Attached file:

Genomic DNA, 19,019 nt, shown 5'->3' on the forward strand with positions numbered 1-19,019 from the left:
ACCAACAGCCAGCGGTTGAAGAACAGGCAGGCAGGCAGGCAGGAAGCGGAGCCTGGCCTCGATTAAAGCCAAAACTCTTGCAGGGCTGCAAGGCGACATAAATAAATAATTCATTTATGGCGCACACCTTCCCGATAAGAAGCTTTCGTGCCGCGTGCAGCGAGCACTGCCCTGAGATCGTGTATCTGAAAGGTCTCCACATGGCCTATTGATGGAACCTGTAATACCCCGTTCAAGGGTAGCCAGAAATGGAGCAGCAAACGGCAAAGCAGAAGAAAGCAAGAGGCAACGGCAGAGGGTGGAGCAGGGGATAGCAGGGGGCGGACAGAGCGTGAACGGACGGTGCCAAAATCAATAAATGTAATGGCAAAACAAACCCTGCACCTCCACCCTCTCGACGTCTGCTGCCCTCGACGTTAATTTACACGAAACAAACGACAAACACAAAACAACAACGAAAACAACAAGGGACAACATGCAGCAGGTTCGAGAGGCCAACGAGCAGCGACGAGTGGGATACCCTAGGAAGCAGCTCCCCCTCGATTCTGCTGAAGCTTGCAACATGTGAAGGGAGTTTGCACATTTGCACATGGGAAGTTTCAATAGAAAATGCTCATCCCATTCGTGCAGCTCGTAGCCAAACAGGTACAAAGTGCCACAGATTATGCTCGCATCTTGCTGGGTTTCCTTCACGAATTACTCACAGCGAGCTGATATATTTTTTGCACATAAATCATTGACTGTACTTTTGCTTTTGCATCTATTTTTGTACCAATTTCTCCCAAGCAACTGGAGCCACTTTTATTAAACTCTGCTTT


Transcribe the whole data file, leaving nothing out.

Genomic DNA, 19,019 nt, shown 5'->3' on the forward strand with positions numbered 1-19,019 from the left:
ACCAACAGCCAGCGGTTGAAGAACAGGCAGGCAGGCAGGCAGGAAGCGGAGCCTGGCCTCGATTAAAGCCAAAACTCTTGCAGGGCTGCAAGGCGACATAAATAAATAATTCATTTATGGCGCACACCTTCCCGATAAGAAGCTTTCGTGCCGCGTGCAGCGAGCACTGCCCTGAGATCGTGTATCTGAAAGGTCTCCACATGGCCTATTGATGGAACCTGTAATACCCCGTTCAAGGGTAGCCAGAAATGGAGCAGCAAACGGCAAAGCAGAAGAAAGCAAGAGGCAACGGCAGAGGGTGGAGCAGGGGATAGCAGGGGGCGGACAGAGCGTGAACGGACGGTGCCAAAATCAATAAATGTAATGGCAAAACAAACCCTGCACCTCCACCCTCTCGACGTCTGCTGCCCTCGACGTTAATTTACACGAAACAAACGACAAACACAAAACAACAACGAAAACAACAAGGGACAACATGCAGCAGGTTCGAGAGGCCAACGAGCAGCGACGAGTGGGATACCCTAGGAAGCAGCTCCCCCTCGATTCTGCTGAAGCTTGCAACATGTGAAGGGAGTTTGCACATTTGCACATGGGAAGTTTCAATAGAAAATGCTCATCCCATTCGTGCAGCTCGTAGCCAAACAGGTACAAAGTGCCACAGATTATGCTCGCATCTTGCTGGGTTTCCTTCACGAATTACTCACAGCGAGCTGATATATTTTTTGCACATAAATCATTGACTGTACTTTTGCTTTTGCATCTATTTTTGTACCAATTTCTCCCAAGCAACTGGAGCCACTTTTATTAAACTCTGCTTT